Fast Girl

Fast Girl

A Life Spent Running From Madness

eBook - 2015
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Suzy Favor Hamilton was born a fast girlConstantly in motion, Suzy was a natural athlete with a runner's body and the drive to go ever faster. That drive, and an insatiable need to win, propelled her into the spotlight and swiftly transformed her into the ultimate track-and-field sweetheart.Wholesome and victorious, she seemed to be the quintessential all-American athlete. She had everything—natural beauty, talent, major endorsements, a seemingly supportive family, three trips to the Olympics representing her country, and a young husband who loved her. But underneath a façade of triumph lay a mind caught in a web of doubt, self-sabotage, and constant anxiety. It wasn't enough to win one race. Suzy had to win them all. And during the 2000 Olympics in Sydney, Australia, Suzy decided that she would rather force herself to collapse than be defeated on the world's stage. Her racing career ended in that moment.An attempt at normal life in Madison,...
Publisher: 2015.
ISBN: 9780062346216
Branch Call Number: E-BOOK
Characteristics: 1 online resource ( pages)
1 online resource
Additional Contributors: OverDrive, Inc

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grouchykitty
Sep 03, 2016

It sure is nice to be white and blonde. Hamilton is a very insecure, mentally ill former whore, yet on the outside she seems to be an "all American girl". I wonder if an athlete like Serena Williams would receive as much mercy as Hamilton has if she made such horrible choices? Some people are generalized as having a flaw in their morality and humanity whereas others get to blame mental illness and their upbringing. Even in a comment below Hamilton's intergalactic whoredom is elevated as more honorable than Jacobs steroids use - You see Jacobs doesn't have the right look.

j
jannylegs
Jul 12, 2016

Not what I expected. Too much focus on her sexual exploits. Wow.

d
dirtbag1
Apr 19, 2016

Go on Youtube after you read the book. She has several interviews where she speaks about her life. Not the best looking or the most intelligent sounding but at least she comes across as honest.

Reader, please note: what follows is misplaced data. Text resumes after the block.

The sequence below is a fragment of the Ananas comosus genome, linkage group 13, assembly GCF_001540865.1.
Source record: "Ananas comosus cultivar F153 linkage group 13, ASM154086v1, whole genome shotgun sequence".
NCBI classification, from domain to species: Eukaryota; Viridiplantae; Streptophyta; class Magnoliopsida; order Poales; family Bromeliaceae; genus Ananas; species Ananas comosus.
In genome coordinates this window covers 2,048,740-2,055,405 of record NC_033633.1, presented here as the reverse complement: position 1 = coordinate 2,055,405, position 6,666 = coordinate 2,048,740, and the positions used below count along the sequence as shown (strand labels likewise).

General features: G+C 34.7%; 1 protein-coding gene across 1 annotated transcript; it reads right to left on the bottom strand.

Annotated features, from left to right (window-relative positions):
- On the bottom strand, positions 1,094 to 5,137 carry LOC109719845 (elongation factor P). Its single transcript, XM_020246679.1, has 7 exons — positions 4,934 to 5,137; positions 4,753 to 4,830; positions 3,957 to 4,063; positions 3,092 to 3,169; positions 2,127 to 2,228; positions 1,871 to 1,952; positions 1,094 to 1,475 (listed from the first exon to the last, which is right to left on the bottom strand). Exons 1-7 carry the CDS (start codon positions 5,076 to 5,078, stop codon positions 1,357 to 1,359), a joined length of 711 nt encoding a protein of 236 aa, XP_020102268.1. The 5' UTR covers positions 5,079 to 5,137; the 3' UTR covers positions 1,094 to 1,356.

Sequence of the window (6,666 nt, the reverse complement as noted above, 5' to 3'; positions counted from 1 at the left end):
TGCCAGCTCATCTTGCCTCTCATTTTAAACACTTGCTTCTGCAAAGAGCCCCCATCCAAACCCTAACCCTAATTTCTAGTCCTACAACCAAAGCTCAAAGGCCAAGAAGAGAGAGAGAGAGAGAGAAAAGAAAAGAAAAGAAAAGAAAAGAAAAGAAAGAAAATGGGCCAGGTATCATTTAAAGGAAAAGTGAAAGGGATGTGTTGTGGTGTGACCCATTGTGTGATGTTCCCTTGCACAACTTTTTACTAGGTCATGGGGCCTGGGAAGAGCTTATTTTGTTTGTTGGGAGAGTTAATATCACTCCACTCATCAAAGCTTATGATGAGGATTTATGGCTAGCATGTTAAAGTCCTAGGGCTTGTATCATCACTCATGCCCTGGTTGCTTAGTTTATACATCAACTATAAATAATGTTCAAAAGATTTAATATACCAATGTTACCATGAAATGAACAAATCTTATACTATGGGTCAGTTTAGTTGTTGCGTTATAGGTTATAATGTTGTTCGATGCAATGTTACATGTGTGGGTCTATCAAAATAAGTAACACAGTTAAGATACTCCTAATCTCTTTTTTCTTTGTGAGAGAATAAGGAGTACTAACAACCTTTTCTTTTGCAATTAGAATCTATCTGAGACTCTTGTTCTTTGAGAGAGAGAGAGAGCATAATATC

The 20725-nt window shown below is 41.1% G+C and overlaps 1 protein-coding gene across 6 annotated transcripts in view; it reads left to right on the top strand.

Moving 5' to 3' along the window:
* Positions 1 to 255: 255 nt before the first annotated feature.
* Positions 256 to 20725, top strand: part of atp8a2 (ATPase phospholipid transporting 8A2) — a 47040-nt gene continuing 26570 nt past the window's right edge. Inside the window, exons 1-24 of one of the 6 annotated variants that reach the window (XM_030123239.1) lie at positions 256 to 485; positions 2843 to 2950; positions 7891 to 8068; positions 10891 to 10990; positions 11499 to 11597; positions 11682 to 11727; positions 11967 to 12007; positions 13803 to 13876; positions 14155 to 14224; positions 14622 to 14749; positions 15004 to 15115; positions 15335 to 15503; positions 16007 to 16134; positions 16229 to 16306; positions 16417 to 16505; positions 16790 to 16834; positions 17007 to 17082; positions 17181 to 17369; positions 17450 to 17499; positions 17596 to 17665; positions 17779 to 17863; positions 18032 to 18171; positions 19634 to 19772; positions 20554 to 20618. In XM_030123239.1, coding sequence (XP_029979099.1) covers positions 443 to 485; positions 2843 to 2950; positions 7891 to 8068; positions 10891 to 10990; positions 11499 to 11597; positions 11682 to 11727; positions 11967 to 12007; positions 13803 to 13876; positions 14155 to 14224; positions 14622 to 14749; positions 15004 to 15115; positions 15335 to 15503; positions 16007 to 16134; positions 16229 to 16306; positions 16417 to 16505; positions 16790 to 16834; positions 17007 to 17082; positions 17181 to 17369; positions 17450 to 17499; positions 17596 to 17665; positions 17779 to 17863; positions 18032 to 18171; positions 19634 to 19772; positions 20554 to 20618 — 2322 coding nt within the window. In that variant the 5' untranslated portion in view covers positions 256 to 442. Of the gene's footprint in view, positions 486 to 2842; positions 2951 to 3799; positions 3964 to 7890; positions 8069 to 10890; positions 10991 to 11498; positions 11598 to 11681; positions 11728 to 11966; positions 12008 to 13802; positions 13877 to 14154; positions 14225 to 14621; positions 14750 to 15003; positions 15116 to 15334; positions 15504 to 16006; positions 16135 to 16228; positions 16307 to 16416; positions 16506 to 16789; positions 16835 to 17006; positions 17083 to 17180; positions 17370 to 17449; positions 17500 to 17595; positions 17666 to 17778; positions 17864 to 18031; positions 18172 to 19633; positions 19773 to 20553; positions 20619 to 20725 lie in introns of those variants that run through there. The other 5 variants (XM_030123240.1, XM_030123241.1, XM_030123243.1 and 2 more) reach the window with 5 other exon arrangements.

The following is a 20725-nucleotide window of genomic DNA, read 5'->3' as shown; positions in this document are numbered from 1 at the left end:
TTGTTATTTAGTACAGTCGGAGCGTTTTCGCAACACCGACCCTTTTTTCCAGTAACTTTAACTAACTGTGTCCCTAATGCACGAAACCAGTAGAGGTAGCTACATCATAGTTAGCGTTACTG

p
Pudder13
Dec 27, 2015

Interesting read, surprised that she would be diagnosed as bipolar for risky sexually activity.

m
MT60
Dec 22, 2015

I remembered her as the 90s U.S. golden girl of middle distances when the reports came out a few years ago. Finished this book in just a few sittings. Insightful.

o
okrah
Dec 11, 2015

A dozen years ago, I had wondered why Suzy didn't file a civil suit against the steroid cheater Jacobs. It turns out that Suzy had much larger issues going on. Suzy's year as a Vegas escort was far more honorable than Regina Jacob's decade as a steroid whore for Balco Labs.

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Angela_5021
Jun 09, 2017

Angela_5021 thinks this title is suitable for 18 years and over

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tlcrunner9
Nov 12, 2015

First things first...if you're looking for a book about running, then this is not your book; you should definitely check out Suzy's other, earlier publication, called Fast Track: Training and Nutrition Secrets from America's Top Female Runner. I've read it and it's really good, too. This book is the story of Suzy's real life, the one she didn't even recognize until she'd been able to step away from it and realize that she, like others in her family, suffers from mental illness; specifically, bipolar disorder.

That's not to say that she doesn't discuss her running career; she has made a connection between the way her running career, unintentionally, fueled her illness and she certainly had to find other ways to express herself, to find her "high," after years of training and racing at the elite level. In this book, Suzy is brutally honest; she discusses topics that could be difficult for some readers, like her sexual promiscuity and her penchant for putting herself into dangerous, nonsensical situations. In context, none of that should be too shocking; what's shocking is that it is often, still, so difficult for individuals to receive the correct diagnosis and the treatment they need for their unique symptoms.

I've read a lot of "judgy" reviews of this memoir and, while everyone is certainly entitled to their opinion, the reviews I've read by people who also suffer from mental illness are the ones that were the most impactful. This isn't a piece of classic literature, it's not going to answer everyone's questions about why or how or whatever, but it's Suzy's story and I respect her for choosing to share it in an attempt to come to terms with her illness, the things she's done in her life because of that illness, and with the hope that it might allow others to discuss their experiences and ask for help.

If you have a tendency to be judgmental about the stories of those who are dealing with things that you may not be able to understand, then this book will not be useful; I found it to be illuminating and a great way to gain better insight into the world of those who struggle with mental illness.

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